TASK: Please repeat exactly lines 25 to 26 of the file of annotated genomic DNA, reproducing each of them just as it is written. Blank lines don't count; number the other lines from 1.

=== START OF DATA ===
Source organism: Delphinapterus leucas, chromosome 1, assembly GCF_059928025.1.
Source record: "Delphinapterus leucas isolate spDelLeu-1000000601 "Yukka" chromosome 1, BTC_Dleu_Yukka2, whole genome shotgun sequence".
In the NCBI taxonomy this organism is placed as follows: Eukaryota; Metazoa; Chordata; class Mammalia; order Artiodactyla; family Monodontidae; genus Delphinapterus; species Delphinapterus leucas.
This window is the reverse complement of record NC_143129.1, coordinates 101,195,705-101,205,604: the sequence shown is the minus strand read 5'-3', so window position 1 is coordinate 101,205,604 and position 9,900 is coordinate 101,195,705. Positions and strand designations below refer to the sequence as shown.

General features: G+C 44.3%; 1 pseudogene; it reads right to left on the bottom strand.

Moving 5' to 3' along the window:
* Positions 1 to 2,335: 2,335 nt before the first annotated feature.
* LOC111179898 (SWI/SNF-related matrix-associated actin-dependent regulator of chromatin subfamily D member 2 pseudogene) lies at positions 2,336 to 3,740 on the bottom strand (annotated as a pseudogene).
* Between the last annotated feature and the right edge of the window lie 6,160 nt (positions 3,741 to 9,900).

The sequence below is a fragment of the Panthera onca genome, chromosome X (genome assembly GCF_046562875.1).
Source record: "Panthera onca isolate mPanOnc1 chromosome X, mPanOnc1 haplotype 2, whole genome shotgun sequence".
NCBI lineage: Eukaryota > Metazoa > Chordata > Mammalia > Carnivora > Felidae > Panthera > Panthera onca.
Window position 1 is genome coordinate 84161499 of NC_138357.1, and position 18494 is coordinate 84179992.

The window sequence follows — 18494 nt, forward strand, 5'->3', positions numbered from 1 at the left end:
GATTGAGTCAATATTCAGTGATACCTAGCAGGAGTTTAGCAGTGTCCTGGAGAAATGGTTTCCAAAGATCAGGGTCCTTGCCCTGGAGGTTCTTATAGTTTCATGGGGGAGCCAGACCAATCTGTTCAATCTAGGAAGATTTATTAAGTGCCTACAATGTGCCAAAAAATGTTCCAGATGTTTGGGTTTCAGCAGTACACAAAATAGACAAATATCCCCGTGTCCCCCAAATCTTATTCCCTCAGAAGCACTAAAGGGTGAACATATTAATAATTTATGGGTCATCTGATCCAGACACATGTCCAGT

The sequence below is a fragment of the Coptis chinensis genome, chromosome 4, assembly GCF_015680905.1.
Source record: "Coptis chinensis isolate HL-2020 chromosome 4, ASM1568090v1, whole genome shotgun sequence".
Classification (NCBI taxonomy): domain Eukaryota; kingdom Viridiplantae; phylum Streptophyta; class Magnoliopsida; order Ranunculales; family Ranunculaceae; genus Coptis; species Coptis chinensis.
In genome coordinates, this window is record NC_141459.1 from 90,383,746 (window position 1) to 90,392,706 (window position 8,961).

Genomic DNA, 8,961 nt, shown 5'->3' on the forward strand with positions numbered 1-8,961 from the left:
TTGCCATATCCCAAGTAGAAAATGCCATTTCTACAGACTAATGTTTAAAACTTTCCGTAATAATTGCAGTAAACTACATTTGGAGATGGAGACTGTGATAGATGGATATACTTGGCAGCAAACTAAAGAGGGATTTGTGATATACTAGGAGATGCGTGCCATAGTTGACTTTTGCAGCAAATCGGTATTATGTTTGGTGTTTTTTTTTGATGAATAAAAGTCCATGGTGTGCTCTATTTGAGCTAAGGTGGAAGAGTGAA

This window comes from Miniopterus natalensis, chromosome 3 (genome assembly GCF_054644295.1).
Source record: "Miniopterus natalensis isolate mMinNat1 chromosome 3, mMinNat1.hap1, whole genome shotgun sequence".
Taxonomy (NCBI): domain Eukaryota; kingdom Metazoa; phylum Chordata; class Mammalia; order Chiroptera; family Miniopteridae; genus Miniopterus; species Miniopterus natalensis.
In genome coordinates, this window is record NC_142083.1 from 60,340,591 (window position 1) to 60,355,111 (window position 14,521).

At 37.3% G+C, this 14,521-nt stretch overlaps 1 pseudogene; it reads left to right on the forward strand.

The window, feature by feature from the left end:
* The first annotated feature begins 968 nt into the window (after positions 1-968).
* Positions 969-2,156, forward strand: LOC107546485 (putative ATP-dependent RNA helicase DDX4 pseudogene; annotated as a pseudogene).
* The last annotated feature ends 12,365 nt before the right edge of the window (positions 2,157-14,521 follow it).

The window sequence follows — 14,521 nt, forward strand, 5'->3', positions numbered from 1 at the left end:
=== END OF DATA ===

In genome coordinates, this window is record NC_142083.1 from 60,340,591 (window position 1) to 60,355,111 (window position 14,521).

At 37.3% G+C, this 14,521-nt stretch overlaps 1 pseudogene; it reads left to right on the forward strand.